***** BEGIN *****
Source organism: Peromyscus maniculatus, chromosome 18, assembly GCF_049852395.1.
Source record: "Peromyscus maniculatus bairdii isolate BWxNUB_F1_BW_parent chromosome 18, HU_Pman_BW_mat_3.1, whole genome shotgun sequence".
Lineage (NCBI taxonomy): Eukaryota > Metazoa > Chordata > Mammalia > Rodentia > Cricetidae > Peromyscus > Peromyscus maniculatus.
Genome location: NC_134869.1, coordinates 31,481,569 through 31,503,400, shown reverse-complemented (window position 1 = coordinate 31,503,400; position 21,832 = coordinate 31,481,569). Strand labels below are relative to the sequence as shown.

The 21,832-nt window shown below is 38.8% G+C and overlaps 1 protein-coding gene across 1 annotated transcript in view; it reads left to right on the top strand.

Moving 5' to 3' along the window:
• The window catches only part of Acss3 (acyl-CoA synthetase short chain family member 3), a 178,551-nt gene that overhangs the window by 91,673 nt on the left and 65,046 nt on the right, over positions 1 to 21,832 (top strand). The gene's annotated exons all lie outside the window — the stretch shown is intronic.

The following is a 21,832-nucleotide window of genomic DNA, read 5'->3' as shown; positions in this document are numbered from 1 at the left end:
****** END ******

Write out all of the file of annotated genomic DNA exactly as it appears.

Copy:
Source organism: Peromyscus maniculatus, chromosome 18, assembly GCF_049852395.1.
Source record: "Peromyscus maniculatus bairdii isolate BWxNUB_F1_BW_parent chromosome 18, HU_Pman_BW_mat_3.1, whole genome shotgun sequence".
Lineage (NCBI taxonomy): Eukaryota > Metazoa > Chordata > Mammalia > Rodentia > Cricetidae > Peromyscus > Peromyscus maniculatus.
Genome location: NC_134869.1, coordinates 31,481,569 through 31,503,400, shown reverse-complemented (window position 1 = coordinate 31,503,400; position 21,832 = coordinate 31,481,569). Strand labels below are relative to the sequence as shown.

The 21,832-nt window shown below is 38.8% G+C and overlaps 1 protein-coding gene across 1 annotated transcript in view; it reads left to right on the top strand.

Moving 5' to 3' along the window:
• The window catches only part of Acss3 (acyl-CoA synthetase short chain family member 3), a 178,551-nt gene that overhangs the window by 91,673 nt on the left and 65,046 nt on the right, over positions 1 to 21,832 (top strand). The gene's annotated exons all lie outside the window — the stretch shown is intronic.

The following is a 21,832-nucleotide window of genomic DNA, read 5'->3' as shown; positions in this document are numbered from 1 at the left end: